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Local Economy

Building up the 'Grain Chain'

Local farmers are giving antique machines new life to help supply a growing demand for BC wheat.

Colleen Kimmett 10 Dec

This article is part of an extensive series Growing the Local Bounty: Reports from Farmlands In Flux in Ontario and B.C, that runs Thursdays and Fridays on The Tyee. A project of the non-profit Tyee Solutions Society, it is supported by the Metcalf Foundation, Tides Canada Foundation, and Vancity. Colleen Kimmett and photographer Justin Langille are part of the reporting team for this project. If your publication is interested in reprinting any or all of this series, please send an email to Michelle Hoar to discuss.

At 90 years old, Clipper is still as active as ever. She's had a few parts replaced, tuned and added, but she is still the same machine she was nearly a century ago. After sitting idle for several decades, she was on her way to the Chilliwack dump last year when Jim Grieshaber-Otto rescued and refurbished her to use at Cedar Isle, his 94-acre farm in Agassiz.

The Clipper #6, an antique grain cleaner manufactured in the 1920s, is a sign of the times. Or rather, a sign of the return to a time when small-scale farming was the norm and certain local products weren't so hard to find. Produce has been the low-hanging fruit for many people wishing to eat local. But local dry goods including wheat, the staff of life, is much more difficult to source in British Columbia. As demand grows, however, more farmers are experimenting with wheat production. What's lacking, they say, is ready infrastructure to process that wheat -- which is why clunkers like the Clipper are forced out of retirement.

100-mile diet authors spurred grain growth

Until recently, Grieshaber-Otto was just growing a few acres of wheat and oats for his livestock. All that was required was a combine; the horses and cattle didn't need it hulled, cleaned or milled into flour.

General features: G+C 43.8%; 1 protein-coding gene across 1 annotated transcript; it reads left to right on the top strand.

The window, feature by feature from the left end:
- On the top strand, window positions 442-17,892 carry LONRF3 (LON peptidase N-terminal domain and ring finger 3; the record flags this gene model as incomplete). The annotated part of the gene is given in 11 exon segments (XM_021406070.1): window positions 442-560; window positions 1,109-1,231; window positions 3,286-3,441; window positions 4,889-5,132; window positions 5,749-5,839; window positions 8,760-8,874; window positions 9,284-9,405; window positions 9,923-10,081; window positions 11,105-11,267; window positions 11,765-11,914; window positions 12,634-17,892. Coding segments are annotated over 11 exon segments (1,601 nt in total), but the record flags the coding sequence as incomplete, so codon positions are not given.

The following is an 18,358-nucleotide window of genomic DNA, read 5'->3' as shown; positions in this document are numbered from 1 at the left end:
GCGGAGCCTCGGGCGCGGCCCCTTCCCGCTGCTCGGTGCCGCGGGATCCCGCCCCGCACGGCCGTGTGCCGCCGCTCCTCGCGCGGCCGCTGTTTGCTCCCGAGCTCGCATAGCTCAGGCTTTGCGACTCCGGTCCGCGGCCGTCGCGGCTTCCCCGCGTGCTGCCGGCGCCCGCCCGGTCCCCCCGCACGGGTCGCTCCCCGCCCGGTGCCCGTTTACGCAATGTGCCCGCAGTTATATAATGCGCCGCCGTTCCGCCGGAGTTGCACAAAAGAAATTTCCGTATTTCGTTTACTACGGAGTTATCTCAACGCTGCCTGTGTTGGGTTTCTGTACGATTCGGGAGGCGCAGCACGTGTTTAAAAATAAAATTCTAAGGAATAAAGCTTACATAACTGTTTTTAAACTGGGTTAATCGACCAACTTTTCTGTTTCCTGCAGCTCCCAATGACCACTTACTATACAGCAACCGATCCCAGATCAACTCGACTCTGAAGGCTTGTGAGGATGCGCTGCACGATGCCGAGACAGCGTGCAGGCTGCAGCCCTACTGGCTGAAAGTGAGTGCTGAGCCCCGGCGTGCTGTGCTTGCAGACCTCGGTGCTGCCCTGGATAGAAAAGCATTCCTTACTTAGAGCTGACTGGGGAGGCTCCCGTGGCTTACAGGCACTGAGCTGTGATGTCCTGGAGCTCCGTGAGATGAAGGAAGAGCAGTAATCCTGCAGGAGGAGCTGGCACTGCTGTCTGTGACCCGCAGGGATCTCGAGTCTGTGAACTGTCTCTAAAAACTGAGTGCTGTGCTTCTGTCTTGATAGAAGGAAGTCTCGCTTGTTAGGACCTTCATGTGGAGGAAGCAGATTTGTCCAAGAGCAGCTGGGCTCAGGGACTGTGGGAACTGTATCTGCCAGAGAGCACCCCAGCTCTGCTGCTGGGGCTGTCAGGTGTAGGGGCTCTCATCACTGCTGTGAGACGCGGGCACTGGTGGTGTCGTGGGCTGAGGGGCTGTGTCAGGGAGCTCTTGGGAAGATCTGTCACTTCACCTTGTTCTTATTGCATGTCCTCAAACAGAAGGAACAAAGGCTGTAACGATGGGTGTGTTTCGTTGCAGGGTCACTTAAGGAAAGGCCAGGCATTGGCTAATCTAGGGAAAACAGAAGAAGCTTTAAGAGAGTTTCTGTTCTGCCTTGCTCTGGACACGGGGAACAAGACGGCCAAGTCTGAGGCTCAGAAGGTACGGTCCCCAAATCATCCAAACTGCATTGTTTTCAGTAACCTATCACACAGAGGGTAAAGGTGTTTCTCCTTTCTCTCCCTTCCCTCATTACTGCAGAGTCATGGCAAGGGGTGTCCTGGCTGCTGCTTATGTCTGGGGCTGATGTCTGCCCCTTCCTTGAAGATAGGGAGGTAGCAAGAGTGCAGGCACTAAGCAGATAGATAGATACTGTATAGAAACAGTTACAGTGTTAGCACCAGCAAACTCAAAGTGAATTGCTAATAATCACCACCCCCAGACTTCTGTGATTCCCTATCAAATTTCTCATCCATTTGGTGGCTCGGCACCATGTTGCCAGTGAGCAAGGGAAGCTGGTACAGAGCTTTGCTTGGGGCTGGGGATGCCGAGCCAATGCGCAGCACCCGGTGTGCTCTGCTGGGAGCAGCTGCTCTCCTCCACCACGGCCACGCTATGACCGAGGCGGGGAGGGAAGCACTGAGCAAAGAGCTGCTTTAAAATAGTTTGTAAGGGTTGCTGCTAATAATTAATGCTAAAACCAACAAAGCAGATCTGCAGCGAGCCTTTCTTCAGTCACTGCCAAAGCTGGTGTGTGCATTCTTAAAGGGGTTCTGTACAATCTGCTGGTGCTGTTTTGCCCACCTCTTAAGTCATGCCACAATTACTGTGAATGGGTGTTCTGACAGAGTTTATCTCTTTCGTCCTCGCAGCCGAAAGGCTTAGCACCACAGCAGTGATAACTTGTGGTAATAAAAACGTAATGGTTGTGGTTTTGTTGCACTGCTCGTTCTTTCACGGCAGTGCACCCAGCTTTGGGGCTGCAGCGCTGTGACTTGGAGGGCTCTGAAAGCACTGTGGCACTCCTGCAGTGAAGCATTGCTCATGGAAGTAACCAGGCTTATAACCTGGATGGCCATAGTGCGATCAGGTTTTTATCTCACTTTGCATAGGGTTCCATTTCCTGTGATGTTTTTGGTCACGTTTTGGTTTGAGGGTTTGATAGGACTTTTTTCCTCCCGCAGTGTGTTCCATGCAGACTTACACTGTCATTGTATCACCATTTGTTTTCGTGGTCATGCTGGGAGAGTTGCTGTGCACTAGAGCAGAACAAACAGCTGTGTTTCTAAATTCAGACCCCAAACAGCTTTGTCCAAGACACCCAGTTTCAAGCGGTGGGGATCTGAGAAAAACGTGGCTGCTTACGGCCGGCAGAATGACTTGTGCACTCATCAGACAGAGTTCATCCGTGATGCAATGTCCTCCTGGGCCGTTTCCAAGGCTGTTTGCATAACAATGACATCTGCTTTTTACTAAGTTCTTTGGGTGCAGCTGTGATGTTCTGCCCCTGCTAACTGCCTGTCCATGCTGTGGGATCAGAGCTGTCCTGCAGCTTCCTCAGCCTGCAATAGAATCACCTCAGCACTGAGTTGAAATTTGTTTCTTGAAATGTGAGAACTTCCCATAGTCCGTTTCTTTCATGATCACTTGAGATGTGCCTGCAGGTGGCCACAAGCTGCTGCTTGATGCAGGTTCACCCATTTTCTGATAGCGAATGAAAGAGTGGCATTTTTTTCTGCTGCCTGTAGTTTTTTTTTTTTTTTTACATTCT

Then two years ago, he heard Alisa Smith and James MacKinnon on the CBC talking about the 100-mile diet quest and how difficult it was to find local wheat. "I popped them an email saying, what would you like?" he says. And it snowballed from there. The following year, Martin Twigg and Ayla Harker approached him and said they wanted to start an urban grain CSA (community supported agriculture) in the Fraser Valley, similar to the one in the Kootenays. Would he grow wheat for them?

"The possibility of growing a crop that was higher value than hay, the economic benefit, was attractive. Also making connections with people who wanted high quality food and wanted to know where it was coming from," says Grieshaber-Otto when asked why he decided to jump on board. "And to be honest, Ayla and Martin were so enthusiastic. It was hard to say no."

That's when he learned "through friends of friends of friends" that a Clipper #6, a brand of grain cleaner manufactured in the 1920s, was available. Once grain has been harvested with a combine (which separates the grain from the stalk, or straw, and then from the inedible chaff around it) it requires cleaning to remove any remaining bits of chaff, straw and foreign seeds. The Clipper does this by sifting the grain through a series of screens.